Webinar: Structural Group afternoon fault lectures
The Structural Geology Network Group invites you to the first lunch & learn after the summer. Alissa Henza and Thomas Berg Kristensen from Equinor will be presenting a series on fault lectures. Don't miss out on this great event.
- Thomas Berg Kristensen, Equinor: ‘’Characterisation of late Jurassic border faults – Insights from outcrop studies, NE Greenland’’
Summary: The conjugate margin of NE Greenland provides a natural laboratory for outcrop insights to what we work with daily in the subsurface of the NCS, with age equivalent rocks and a comparable structural setting. In this presentation we will give an overview of observations and results produced from two field-campaigns to Wollaston Forland, NE Greenland, during 2014 and 2018 as well as a taste of ongoing and future work. With a structural template stemming from the Caledonian orogeny we jump from the scale of the entire East Greenland rift system and focus in on the basin bounding Dombjerg fault, which separates a basement footwall from syn-rift clastics in its hanging-wall. The Dombjerg fault provides insights into timing of fault activity and fault related cementation and can be a valuable analogue with regards to fault seal and N/G estimation around syn-rift faults.
- Alissa Henza, Equinor: Structural Inheritance in Rift Basins: Understanding Complex Fault Geometries and Interactions through Physical Modeling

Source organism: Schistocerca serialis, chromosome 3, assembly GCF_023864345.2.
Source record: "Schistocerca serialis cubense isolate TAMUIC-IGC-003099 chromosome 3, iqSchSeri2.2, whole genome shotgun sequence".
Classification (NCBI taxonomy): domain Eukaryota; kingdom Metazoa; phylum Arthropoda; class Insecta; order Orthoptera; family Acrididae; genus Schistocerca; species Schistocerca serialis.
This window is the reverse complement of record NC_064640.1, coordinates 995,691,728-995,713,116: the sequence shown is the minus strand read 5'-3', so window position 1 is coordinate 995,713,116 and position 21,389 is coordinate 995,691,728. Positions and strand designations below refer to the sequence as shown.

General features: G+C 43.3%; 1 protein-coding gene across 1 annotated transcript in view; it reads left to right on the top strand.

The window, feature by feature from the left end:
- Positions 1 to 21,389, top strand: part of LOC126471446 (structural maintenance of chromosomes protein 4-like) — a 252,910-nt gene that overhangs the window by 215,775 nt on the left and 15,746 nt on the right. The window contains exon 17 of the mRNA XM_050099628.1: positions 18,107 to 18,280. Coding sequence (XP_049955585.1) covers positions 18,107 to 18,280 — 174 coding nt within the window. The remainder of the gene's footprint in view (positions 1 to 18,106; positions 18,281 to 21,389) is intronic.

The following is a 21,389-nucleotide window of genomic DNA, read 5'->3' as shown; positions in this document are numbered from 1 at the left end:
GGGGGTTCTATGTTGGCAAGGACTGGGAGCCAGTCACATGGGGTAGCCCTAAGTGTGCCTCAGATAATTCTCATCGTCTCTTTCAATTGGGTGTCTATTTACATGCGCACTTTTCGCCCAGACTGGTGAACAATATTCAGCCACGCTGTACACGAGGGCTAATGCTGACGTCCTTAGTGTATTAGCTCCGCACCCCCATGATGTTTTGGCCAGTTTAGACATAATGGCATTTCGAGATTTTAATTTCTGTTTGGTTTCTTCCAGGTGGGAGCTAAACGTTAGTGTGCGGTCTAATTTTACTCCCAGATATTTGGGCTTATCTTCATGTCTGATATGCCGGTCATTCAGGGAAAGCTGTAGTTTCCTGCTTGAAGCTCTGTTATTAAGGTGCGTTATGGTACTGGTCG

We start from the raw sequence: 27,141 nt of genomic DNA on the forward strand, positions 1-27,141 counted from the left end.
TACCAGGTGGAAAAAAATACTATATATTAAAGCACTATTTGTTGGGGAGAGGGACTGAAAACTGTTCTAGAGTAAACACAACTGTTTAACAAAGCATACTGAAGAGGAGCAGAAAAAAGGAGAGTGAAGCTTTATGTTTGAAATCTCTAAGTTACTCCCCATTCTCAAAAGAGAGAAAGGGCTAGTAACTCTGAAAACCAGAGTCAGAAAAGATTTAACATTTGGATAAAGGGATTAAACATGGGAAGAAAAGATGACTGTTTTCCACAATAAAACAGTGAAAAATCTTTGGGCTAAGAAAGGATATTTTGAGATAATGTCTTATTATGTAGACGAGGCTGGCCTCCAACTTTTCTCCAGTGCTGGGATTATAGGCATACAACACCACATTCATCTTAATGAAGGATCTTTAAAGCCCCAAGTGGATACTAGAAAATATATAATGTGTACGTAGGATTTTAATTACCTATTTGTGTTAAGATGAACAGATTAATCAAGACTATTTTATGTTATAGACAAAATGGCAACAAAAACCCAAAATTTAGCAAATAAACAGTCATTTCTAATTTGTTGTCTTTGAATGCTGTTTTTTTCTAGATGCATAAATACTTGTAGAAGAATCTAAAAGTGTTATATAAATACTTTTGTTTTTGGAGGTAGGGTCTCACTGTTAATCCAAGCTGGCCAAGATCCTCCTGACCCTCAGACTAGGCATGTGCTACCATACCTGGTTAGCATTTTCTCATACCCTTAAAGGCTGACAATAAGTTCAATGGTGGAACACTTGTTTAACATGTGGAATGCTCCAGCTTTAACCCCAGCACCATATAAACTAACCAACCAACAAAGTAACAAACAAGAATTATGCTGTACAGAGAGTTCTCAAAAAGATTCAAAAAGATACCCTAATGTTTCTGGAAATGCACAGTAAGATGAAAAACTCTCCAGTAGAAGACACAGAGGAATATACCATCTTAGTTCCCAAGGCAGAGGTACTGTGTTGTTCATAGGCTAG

Summary: We use scaled physical (analogue) models with wet clay to investigate how the properties of a population of pre-existing normal faults influence fault development during a subsequent phase of non-coaxial extension. The orientation of pre-existing normal faults significantly influences (1) the likelihood of fault reactivation, (2) the magnitude and sense of slip of the reactivated faults, and (3) the orientation, number, and length of the new normal faults. In addition, the magnitude of first-phase extension strongly influences the fault geometries that develop during the second phase of extension and the interactions between the pre-existing faults and new faults. Documenting how these fault patterns develop and the controls on deformational patterns is crucial for understanding fluid flow in the subsurface for both hydrocarbon exploration and production and for carbon capture and sequestration (CCUS).
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